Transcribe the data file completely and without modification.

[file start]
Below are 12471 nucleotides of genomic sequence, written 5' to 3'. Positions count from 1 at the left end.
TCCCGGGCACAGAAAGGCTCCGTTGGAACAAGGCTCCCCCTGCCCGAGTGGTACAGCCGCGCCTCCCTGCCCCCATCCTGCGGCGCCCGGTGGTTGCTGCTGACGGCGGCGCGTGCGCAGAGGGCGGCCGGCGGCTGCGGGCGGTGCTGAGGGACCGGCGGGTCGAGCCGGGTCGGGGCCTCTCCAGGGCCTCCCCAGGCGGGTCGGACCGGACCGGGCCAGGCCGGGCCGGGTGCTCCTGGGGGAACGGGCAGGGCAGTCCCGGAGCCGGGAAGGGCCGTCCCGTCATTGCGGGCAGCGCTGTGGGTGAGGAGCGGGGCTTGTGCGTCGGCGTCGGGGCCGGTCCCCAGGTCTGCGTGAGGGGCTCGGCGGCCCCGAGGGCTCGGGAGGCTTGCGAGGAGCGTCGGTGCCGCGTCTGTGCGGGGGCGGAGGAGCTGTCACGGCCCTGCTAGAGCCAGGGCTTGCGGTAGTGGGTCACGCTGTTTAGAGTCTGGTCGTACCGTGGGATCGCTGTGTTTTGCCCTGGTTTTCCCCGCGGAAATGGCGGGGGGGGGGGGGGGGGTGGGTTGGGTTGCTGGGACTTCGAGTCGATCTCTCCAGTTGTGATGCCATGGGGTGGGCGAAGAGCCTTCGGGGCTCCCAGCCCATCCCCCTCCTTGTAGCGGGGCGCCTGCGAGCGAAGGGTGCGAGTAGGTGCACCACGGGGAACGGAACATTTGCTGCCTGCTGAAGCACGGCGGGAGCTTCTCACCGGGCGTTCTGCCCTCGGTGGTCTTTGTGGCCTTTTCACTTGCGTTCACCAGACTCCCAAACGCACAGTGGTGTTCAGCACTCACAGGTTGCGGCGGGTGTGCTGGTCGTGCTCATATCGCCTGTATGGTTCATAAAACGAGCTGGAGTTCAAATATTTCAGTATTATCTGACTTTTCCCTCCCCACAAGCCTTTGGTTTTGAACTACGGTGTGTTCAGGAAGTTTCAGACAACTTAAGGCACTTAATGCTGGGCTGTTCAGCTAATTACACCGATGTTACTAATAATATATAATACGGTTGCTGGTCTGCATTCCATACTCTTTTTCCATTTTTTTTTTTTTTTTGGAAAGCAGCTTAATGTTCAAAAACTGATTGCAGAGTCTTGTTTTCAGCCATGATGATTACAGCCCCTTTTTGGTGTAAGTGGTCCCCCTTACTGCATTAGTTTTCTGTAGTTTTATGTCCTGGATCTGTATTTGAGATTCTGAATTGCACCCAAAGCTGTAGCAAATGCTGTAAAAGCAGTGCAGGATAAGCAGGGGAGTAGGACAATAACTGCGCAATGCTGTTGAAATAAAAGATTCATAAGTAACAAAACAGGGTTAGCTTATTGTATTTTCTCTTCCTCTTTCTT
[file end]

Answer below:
Below are 12471 nucleotides of genomic sequence, written 5' to 3'. Positions count from 1 at the left end.
TCCCGGGCACAGAAAGGCTCCGTTGGAACAAGGCTCCCCCTGCCCGAGTGGTACAGCCGCGCCTCCCTGCCCCCATCCTGCGGCGCCCGGTGGTTGCTGCTGACGGCGGCGCGTGCGCAGAGGGCGGCCGGCGGCTGCGGGCGGTGCTGAGGGACCGGCGGGTCGAGCCGGGTCGGGGCCTCTCCAGGGCCTCCCCAGGCGGGTCGGACCGGACCGGGCCAGGCCGGGCCGGGTGCTCCTGGGGGAACGGGCAGGGCAGTCCCGGAGCCGGGAAGGGCCGTCCCGTCATTGCGGGCAGCGCTGTGGGTGAGGAGCGGGGCTTGTGCGTCGGCGTCGGGGCCGGTCCCCAGGTCTGCGTGAGGGGCTCGGCGGCCCCGAGGGCTCGGGAGGCTTGCGAGGAGCGTCGGTGCCGCGTCTGTGCGGGGGCGGAGGAGCTGTCACGGCCCTGCTAGAGCCAGGGCTTGCGGTAGTGGGTCACGCTGTTTAGAGTCTGGTCGTACCGTGGGATCGCTGTGTTTTGCCCTGGTTTTCCCCGCGGAAATGGCGGGGGGGGGGGGGGGGGTGGGTTGGGTTGCTGGGACTTCGAGTCGATCTCTCCAGTTGTGATGCCATGGGGTGGGCGAAGAGCCTTCGGGGCTCCCAGCCCATCCCCCTCCTTGTAGCGGGGCGCCTGCGAGCGAAGGGTGCGAGTAGGTGCACCACGGGGAACGGAACATTTGCTGCCTGCTGAAGCACGGCGGGAGCTTCTCACCGGGCGTTCTGCCCTCGGTGGTCTTTGTGGCCTTTTCACTTGCGTTCACCAGACTCCCAAACGCACAGTGGTGTTCAGCACTCACAGGTTGCGGCGGGTGTGCTGGTCGTGCTCATATCGCCTGTATGGTTCATAAAACGAGCTGGAGTTCAAATATTTCAGTATTATCTGACTTTTCCCTCCCCACAAGCCTTTGGTTTTGAACTACGGTGTGTTCAGGAAGTTTCAGACAACTTAAGGCACTTAATGCTGGGCTGTTCAGCTAATTACACCGATGTTACTAATAATATATAATACGGTTGCTGGTCTGCATTCCATACTCTTTTTCCATTTTTTTTTTTTTTTTGGAAAGCAGCTTAATGTTCAAAAACTGATTGCAGAGTCTTGTTTTCAGCCATGATGATTACAGCCCCTTTTTGGTGTAAGTGGTCCCCCTTACTGCATTAGTTTTCTGTAGTTTTATGTCCTGGATCTGTATTTGAGATTCTGAATTGCACCCAAAGCTGTAGCAAATGCTGTAAAAGCAGTGCAGGATAAGCAGGGGAGTAGGACAATAACTGCGCAATGCTGTTGAAATAAAAGATTCATAAGTAACAAAACAGGGTTAGCTTATTGTATTTTCTCTTCCTCTTTCTT